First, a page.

I am not a financial analyst, but they are the only individuals that should consider capital allocation into individually selected stocks. In my humble view, any individual who lacks this ability (not even all analysts possesses this skill) to accurately determine the value of a financial instrument over the long run does not know what price to pay for it.

For example, imagine you buy an object but you don’t know what it is, what it does and hence what value you will derive from this purchase. Not knowing makes determining a reasonable price impossible.

Purchasing shares– for example – without the ability to determine their value is hence merely a blind allocation of capital (speculation). The danger does not lie in the fact that you can’t determine the value of something, but in not admitting that you do not know how much to pay for an item and allocating your investment capital anyway.

What is the consensus?

If you follow the consensus, you should know that the consensus determines the price. If the consensus is favouring a stock, it’s expecting a good outcome from that business, which is already in the stock price. Investors make their money from being contrary or ahead of the consensus.

Other key ideas to consider (other than overpaying):

Steinhoff is an example of a very unfortunate event. It was one of South Africa’s showcase international businesses. The individuals involved in running the business were regarded as very capable, with impeccable track records for delivering above average sustainable long-term results for their shareholders. Steinhoff is a multi-national business, operating in strict regulatory Europe, deriving its income from a variety of products, countries and exchange rates.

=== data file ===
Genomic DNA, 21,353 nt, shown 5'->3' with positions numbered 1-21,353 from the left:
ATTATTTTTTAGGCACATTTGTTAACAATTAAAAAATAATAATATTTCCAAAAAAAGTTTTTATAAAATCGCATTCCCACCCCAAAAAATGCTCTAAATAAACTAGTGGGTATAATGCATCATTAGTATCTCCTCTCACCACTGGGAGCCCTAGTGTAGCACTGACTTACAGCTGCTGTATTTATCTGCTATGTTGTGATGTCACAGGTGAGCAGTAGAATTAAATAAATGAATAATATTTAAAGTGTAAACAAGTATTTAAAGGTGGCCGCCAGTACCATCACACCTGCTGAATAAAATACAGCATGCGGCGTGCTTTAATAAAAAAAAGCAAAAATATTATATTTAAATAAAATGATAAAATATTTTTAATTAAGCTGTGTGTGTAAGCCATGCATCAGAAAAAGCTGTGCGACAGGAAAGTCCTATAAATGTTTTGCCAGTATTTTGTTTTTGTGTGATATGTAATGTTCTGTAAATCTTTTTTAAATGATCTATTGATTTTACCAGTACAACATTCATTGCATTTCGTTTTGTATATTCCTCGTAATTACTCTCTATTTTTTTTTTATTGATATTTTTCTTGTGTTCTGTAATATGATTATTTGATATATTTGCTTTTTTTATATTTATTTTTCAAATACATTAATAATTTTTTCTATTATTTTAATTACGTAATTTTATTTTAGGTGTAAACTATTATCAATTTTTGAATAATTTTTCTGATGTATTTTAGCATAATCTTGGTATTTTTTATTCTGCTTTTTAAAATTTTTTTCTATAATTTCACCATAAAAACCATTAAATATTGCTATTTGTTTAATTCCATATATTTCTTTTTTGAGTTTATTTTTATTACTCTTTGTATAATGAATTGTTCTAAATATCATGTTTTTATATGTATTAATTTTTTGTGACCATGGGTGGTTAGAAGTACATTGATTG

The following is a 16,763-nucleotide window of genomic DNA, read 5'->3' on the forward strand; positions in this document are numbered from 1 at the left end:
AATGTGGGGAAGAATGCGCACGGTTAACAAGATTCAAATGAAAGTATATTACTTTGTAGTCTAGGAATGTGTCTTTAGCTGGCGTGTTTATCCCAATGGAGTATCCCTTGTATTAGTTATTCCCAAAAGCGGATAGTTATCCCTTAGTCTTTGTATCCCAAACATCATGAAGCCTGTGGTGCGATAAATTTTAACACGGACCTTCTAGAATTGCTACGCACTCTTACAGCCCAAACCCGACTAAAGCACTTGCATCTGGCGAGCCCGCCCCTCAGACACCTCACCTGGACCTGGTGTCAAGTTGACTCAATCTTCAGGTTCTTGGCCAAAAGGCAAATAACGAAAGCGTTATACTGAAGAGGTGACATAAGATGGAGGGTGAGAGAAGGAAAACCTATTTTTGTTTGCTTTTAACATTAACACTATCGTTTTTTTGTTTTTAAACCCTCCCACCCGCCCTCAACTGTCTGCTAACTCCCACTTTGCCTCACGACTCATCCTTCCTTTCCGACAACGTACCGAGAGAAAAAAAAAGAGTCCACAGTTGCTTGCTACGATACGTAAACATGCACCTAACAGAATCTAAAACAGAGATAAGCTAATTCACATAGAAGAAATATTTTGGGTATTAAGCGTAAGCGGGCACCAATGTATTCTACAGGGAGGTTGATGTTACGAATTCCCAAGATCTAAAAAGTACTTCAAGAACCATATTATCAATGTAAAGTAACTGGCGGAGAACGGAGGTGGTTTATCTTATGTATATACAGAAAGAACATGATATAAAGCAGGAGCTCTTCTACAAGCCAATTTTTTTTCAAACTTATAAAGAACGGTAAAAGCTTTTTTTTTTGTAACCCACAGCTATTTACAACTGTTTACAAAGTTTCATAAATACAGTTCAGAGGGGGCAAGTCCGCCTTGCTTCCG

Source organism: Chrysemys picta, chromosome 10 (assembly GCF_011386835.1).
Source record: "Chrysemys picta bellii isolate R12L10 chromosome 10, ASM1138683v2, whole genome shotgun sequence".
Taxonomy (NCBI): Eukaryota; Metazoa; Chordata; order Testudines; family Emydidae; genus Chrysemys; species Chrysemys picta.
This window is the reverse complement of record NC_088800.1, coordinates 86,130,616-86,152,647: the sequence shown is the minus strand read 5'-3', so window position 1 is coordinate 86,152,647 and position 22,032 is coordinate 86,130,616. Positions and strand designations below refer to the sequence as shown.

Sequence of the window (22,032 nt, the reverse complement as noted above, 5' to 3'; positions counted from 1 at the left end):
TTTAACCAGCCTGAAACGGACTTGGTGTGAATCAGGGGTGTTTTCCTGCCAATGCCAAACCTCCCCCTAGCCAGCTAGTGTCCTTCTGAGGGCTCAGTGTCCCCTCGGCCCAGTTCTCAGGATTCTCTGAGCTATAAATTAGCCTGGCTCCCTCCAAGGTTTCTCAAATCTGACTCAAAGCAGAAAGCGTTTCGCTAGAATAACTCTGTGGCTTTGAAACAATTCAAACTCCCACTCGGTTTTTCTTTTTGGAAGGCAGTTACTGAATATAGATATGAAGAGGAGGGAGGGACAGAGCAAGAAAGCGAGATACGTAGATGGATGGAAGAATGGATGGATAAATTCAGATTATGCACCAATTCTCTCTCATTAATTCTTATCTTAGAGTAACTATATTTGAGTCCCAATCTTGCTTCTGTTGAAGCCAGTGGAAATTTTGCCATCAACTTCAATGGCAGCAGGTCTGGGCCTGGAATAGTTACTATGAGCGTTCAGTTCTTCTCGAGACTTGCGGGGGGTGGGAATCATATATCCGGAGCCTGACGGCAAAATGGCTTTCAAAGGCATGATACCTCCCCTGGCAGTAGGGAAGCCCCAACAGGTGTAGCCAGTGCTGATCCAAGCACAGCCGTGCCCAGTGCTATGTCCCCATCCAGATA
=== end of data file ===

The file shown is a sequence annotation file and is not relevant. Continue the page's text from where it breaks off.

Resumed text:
The harsh reality of Steinhoff’s diminishing share price is a reminder to investors of the risks involved in any equity investment and that no business is too big to fail.

The same principles of good governance, strategic management and healthy cash flow are essentials to all businesses’ survival. With this as a backdrop, it is wise to ensure that no stock holding in your investment portfolio exceeds more than 10% of the overall weighting.

Stadio is a compelling business model, interestingly placed for the tertiary educational challenge ahead for South Africa. Stadio is a subsidiary of Curro. One can perhaps conceive that a parent who sent their children to Curro would easily consider Stadio as the option to provide tertiary education for their kids. This could make its revenue streams perhaps more predictable than potential future competitors, by integrating the most stages in the value chain.

Two risks to consider:

a) The heavy capital investment necessary for establishing campuses/online curriculum development before future cash flows can be generated.

b) Potential regulations that can be imposed by government (rationally/irrationally) on private schooling and private tertiary education, due to the great disparities/inequality in our country.

Satrix Property/Equites/Greenbay Property